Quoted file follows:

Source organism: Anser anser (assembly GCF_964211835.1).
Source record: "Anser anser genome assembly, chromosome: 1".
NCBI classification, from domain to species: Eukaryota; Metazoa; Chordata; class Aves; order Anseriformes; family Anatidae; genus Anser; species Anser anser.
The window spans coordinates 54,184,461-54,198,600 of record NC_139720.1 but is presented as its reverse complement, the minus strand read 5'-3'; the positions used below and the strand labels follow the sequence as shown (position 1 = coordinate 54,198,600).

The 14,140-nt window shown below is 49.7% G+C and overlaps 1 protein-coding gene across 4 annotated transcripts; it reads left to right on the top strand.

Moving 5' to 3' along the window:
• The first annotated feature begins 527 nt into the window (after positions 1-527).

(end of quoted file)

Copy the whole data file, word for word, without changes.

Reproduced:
Source organism: Anser anser (assembly GCF_964211835.1).
Source record: "Anser anser genome assembly, chromosome: 1".
NCBI classification, from domain to species: Eukaryota; Metazoa; Chordata; class Aves; order Anseriformes; family Anatidae; genus Anser; species Anser anser.
The window spans coordinates 54,184,461-54,198,600 of record NC_139720.1 but is presented as its reverse complement, the minus strand read 5'-3'; the positions used below and the strand labels follow the sequence as shown (position 1 = coordinate 54,198,600).

The 14,140-nt window shown below is 49.7% G+C and overlaps 1 protein-coding gene across 4 annotated transcripts; it reads left to right on the top strand.

Moving 5' to 3' along the window:
• The first annotated feature begins 527 nt into the window (after positions 1-527).